The American Civil Liberties Union says more stringent screening for airline passengers from 14 nations are ineffective and unconstitutional.
It says they constitute racial profiling when there is no realistic way to predict the national origin of a potential attacker.
The tighter security measures, announced by the United States Transportation Security Administration, are part of a crackdown after the failed bombing of a Detroit-bound flight.
The 14 nations include four listed as state sponsors of terrorism - Iran, Sudan, Syria and Cuba.
The others are Afghanistan, Algeria, Iraq, Lebanon, Libya, Nigeria, Pakistan, Saudi Arabia, Somalia and Yemen.
Security stepped up
From 4 January, there will be enhanced screening of certain passengers flying to the US from or via the 14 countries.
There will be more stringent checks of passengers' carry-on bags and full body pat-down searches. In addition, people travelling to the US from any other country could be subjected to further checks at random.
Nigeria has criticised the new security measures as unfair and discriminatory. Information Minister Dora Akunyili says it is wrong to discriminate against more than 150 million people because of the behaviour of one person, AFP reports.
Meanwhile, British airport operator BAA says it will move quickly to install full-body scanners at London's Heathrow Airport.
The scanners will be introduced within weeks at Heathrow, Europe's busiest airport, and will be used for flights to all destinations.
Scanners will also be introduced at other airports throughout Britain.
New Zealand's Aviation Security Service says extra security controls that have been in place for passengers traveling to the US since 26 December will remain.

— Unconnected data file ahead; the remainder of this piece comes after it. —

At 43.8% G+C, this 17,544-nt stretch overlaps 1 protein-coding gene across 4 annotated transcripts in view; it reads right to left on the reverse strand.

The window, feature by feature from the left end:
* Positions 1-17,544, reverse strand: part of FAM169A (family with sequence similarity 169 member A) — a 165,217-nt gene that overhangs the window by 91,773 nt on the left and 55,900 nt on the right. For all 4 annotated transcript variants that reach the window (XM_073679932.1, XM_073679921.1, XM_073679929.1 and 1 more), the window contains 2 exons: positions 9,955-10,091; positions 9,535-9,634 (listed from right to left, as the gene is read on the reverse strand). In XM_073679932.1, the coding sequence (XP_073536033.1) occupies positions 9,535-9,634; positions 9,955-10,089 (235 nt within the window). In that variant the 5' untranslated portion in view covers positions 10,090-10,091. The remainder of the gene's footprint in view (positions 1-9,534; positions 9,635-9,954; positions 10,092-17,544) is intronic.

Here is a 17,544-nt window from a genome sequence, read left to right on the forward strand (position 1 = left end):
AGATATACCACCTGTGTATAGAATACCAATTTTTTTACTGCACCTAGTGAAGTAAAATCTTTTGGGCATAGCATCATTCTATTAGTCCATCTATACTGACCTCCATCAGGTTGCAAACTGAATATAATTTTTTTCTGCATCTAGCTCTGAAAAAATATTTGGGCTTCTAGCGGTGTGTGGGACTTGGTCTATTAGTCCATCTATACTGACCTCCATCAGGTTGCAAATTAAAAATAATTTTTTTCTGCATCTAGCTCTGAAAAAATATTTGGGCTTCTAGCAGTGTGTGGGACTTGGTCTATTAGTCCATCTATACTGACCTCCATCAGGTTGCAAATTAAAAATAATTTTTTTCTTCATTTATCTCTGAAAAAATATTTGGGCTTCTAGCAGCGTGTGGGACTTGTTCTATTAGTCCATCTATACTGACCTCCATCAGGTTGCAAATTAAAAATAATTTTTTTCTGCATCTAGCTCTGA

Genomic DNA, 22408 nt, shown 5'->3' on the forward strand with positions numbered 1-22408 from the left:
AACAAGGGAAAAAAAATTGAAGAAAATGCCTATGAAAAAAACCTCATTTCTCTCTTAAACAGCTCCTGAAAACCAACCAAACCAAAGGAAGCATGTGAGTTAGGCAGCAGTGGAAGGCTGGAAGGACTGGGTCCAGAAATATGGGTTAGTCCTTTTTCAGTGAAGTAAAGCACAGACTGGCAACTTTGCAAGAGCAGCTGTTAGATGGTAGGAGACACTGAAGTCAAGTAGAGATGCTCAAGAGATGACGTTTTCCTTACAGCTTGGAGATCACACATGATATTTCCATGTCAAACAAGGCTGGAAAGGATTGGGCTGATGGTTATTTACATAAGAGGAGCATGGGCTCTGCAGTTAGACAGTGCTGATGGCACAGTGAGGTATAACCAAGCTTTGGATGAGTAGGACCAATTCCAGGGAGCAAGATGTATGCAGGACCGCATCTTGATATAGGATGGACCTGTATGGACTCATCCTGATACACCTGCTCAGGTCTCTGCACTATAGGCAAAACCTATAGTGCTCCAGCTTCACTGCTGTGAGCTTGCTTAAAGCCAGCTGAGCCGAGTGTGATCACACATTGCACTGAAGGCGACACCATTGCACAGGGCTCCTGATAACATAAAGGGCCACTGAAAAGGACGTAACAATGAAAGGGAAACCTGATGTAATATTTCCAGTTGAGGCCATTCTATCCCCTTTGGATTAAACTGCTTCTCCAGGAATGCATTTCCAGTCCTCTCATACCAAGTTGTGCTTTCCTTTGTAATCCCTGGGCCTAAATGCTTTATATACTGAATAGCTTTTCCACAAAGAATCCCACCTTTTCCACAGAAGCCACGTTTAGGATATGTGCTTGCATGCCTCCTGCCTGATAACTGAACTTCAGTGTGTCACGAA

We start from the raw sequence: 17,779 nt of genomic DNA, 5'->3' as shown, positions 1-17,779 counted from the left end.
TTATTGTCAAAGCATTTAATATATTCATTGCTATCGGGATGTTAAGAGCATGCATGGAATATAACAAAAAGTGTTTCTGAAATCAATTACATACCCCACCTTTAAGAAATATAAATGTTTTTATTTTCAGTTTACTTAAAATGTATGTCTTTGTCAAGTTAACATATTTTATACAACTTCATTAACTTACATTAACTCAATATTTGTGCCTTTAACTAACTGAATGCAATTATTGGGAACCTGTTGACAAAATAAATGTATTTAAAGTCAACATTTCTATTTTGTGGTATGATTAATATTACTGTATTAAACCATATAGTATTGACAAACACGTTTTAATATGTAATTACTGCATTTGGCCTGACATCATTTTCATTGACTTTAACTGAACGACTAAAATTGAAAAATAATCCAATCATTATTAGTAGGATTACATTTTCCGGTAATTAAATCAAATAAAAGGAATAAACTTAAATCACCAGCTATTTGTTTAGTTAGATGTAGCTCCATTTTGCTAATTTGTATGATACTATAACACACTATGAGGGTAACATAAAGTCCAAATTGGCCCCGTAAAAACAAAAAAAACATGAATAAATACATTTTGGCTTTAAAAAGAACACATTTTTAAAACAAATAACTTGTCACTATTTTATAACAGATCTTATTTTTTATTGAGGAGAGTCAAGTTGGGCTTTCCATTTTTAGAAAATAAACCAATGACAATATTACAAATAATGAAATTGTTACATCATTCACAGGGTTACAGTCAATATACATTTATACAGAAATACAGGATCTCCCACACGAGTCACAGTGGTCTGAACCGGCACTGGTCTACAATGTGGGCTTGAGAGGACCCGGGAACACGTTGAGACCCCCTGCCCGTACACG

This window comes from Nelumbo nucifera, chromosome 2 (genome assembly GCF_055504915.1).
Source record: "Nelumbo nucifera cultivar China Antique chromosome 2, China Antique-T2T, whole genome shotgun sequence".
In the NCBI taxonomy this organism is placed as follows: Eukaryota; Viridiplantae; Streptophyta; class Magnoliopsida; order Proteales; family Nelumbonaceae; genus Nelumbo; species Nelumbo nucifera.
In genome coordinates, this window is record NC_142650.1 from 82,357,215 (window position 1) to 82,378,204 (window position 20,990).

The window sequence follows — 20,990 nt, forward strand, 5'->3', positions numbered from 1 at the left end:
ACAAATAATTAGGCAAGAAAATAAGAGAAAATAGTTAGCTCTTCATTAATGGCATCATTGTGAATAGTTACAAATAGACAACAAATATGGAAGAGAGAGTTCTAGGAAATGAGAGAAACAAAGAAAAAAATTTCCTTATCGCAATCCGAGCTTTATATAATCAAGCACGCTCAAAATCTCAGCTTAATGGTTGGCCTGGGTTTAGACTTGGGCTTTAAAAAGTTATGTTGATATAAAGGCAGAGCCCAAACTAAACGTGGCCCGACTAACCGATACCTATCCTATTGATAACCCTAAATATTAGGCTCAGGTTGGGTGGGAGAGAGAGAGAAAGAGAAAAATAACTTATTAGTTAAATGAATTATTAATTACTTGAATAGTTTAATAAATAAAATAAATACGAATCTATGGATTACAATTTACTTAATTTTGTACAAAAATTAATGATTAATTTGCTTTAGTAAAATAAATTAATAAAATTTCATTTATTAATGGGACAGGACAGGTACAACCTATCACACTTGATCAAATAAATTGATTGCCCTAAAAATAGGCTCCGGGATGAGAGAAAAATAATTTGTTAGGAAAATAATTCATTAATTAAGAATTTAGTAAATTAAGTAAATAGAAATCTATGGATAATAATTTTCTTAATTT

Aviation Security Service general manager Mark Everitt told Radio New Zealand's Summer Report there are also additional checks announced, including those regarding passenger history, which are being worked out.
Meanwhile, a growing number of foreign embassies in Yemen have closed or restricted public access as a precaution against possible attacks by al Qaeda-linked militants.
France has joined the US and Britain in shutting its embassy in the capital Sana'a, while the German and Japanese missions are conducting only essential business.
There are growing fears Yemen is becoming a haven for al Qaeda.
US President Barack Obama says an al Qaeda-linked organisation in Yemen appeared to have trained the Nigerian accused of trying to carry out the attack, Umar Farouk Abdulmutallab. He is being held in a US prison.
The international pressure on Yemen to deal with al Qaeda has produced a quick response, the BBC reports.
Government officials say two militants were killed as security forces moved in on a man believed to be one of the leaders in the movement in Yemen, who they suspect was planning attacks on embassies.
US Secretary of State Hillary Clinton says the Yemeni government has to take steps to restore stability, or risk losing Western support.